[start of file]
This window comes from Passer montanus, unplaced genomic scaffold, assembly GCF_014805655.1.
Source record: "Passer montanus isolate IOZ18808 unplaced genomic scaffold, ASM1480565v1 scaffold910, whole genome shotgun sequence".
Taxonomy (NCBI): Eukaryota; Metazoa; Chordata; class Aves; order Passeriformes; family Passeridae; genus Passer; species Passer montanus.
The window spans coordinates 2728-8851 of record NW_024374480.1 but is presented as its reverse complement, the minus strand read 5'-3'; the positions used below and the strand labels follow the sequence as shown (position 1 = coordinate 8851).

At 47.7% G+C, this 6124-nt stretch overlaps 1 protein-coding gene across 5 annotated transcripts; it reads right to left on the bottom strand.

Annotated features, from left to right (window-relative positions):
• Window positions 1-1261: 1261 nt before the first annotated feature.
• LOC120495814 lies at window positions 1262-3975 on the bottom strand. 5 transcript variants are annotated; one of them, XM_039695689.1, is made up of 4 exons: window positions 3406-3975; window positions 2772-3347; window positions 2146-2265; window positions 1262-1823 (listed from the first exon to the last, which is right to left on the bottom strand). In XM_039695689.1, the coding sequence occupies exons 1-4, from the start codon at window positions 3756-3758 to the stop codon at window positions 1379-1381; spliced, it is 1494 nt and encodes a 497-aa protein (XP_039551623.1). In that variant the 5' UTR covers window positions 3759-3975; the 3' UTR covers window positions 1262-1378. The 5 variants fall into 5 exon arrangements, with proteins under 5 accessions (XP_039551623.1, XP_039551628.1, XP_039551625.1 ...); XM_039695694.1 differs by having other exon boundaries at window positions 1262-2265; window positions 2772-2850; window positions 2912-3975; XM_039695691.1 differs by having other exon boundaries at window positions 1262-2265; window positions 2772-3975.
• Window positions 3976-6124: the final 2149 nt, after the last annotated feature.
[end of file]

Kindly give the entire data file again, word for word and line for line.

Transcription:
This window comes from Passer montanus, unplaced genomic scaffold, assembly GCF_014805655.1.
Source record: "Passer montanus isolate IOZ18808 unplaced genomic scaffold, ASM1480565v1 scaffold910, whole genome shotgun sequence".
Taxonomy (NCBI): Eukaryota; Metazoa; Chordata; class Aves; order Passeriformes; family Passeridae; genus Passer; species Passer montanus.
The window spans coordinates 2728-8851 of record NW_024374480.1 but is presented as its reverse complement, the minus strand read 5'-3'; the positions used below and the strand labels follow the sequence as shown (position 1 = coordinate 8851).

At 47.7% G+C, this 6124-nt stretch overlaps 1 protein-coding gene across 5 annotated transcripts; it reads right to left on the bottom strand.

Annotated features, from left to right (window-relative positions):
• Window positions 1-1261: 1261 nt before the first annotated feature.
• LOC120495814 lies at window positions 1262-3975 on the bottom strand. 5 transcript variants are annotated; one of them, XM_039695689.1, is made up of 4 exons: window positions 3406-3975; window positions 2772-3347; window positions 2146-2265; window positions 1262-1823 (listed from the first exon to the last, which is right to left on the bottom strand). In XM_039695689.1, the coding sequence occupies exons 1-4, from the start codon at window positions 3756-3758 to the stop codon at window positions 1379-1381; spliced, it is 1494 nt and encodes a 497-aa protein (XP_039551623.1). In that variant the 5' UTR covers window positions 3759-3975; the 3' UTR covers window positions 1262-1378. The 5 variants fall into 5 exon arrangements, with proteins under 5 accessions (XP_039551623.1, XP_039551628.1, XP_039551625.1 ...); XM_039695694.1 differs by having other exon boundaries at window positions 1262-2265; window positions 2772-2850; window positions 2912-3975; XM_039695691.1 differs by having other exon boundaries at window positions 1262-2265; window positions 2772-3975.
• Window positions 3976-6124: the final 2149 nt, after the last annotated feature.